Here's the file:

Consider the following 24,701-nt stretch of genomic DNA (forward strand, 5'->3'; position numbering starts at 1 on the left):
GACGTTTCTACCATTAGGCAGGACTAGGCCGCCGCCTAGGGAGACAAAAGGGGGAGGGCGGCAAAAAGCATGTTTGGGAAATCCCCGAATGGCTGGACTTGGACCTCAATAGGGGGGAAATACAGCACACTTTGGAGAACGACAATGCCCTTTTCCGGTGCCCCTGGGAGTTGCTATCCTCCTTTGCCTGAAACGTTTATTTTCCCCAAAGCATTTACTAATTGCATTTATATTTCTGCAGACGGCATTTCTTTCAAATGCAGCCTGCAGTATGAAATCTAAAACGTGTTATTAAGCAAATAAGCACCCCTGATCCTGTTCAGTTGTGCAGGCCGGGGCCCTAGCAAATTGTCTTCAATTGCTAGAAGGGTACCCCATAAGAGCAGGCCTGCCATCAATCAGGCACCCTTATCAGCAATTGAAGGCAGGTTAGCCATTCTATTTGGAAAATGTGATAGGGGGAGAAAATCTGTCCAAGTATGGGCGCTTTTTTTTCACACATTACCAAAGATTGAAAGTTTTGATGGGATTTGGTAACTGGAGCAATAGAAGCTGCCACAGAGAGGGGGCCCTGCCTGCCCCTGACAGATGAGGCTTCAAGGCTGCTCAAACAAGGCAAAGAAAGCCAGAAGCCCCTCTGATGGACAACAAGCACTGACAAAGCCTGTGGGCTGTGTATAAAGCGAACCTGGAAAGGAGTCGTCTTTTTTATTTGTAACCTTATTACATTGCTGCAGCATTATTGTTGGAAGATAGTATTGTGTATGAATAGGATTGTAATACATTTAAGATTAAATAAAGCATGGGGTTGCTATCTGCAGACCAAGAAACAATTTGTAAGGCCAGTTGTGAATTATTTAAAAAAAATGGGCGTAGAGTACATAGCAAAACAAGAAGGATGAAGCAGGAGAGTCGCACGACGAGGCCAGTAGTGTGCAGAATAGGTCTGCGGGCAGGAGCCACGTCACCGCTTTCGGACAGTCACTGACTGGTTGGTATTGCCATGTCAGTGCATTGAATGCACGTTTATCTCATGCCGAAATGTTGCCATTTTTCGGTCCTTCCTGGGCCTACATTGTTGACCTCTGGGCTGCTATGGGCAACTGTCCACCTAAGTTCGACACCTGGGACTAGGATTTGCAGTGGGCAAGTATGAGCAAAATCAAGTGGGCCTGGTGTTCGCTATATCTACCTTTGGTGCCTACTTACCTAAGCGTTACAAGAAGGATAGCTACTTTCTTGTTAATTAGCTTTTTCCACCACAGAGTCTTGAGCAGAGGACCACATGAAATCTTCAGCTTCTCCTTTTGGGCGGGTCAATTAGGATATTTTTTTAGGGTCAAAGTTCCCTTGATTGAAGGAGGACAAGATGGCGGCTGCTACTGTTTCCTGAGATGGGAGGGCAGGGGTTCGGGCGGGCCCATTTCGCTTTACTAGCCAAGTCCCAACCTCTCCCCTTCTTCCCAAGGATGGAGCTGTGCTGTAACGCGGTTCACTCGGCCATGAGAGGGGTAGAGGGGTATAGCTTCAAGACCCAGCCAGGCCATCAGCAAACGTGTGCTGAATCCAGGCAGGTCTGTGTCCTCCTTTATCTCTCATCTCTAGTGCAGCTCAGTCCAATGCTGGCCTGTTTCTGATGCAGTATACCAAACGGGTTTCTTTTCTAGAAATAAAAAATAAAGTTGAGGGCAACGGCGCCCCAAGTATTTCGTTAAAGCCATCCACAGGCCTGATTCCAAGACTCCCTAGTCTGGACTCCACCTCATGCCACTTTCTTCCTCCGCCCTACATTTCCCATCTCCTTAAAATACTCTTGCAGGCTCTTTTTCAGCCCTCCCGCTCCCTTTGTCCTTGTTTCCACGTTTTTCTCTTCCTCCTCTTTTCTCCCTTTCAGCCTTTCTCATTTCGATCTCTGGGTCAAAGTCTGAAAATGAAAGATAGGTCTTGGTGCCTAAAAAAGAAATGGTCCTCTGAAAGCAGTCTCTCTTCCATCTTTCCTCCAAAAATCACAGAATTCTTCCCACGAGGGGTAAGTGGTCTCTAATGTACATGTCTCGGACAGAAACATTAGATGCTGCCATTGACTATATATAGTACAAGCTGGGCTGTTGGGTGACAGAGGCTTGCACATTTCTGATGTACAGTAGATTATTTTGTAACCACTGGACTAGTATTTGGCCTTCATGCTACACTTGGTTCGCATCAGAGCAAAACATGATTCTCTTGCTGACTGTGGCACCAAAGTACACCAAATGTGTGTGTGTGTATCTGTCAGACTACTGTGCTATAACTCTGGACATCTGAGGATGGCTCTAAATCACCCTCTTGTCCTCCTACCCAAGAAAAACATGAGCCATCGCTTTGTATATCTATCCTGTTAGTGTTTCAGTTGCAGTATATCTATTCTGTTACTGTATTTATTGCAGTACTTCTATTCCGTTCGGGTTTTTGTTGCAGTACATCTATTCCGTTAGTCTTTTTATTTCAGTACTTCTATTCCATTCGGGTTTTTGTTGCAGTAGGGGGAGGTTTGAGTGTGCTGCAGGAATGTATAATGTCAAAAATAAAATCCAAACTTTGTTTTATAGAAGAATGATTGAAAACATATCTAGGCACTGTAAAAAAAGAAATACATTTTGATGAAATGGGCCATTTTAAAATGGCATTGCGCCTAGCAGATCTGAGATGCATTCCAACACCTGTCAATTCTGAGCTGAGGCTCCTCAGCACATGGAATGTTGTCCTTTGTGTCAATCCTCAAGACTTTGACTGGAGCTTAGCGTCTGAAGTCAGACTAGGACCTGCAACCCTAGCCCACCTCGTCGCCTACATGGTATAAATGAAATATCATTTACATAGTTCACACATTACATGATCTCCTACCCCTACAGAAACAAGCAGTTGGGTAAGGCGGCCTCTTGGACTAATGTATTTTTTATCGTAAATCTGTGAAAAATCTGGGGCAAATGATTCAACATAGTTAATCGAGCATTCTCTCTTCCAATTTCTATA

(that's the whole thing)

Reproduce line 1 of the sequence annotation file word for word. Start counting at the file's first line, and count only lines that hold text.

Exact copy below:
Consider the following 24,701-nt stretch of genomic DNA (forward strand, 5'->3'; position numbering starts at 1 on the left):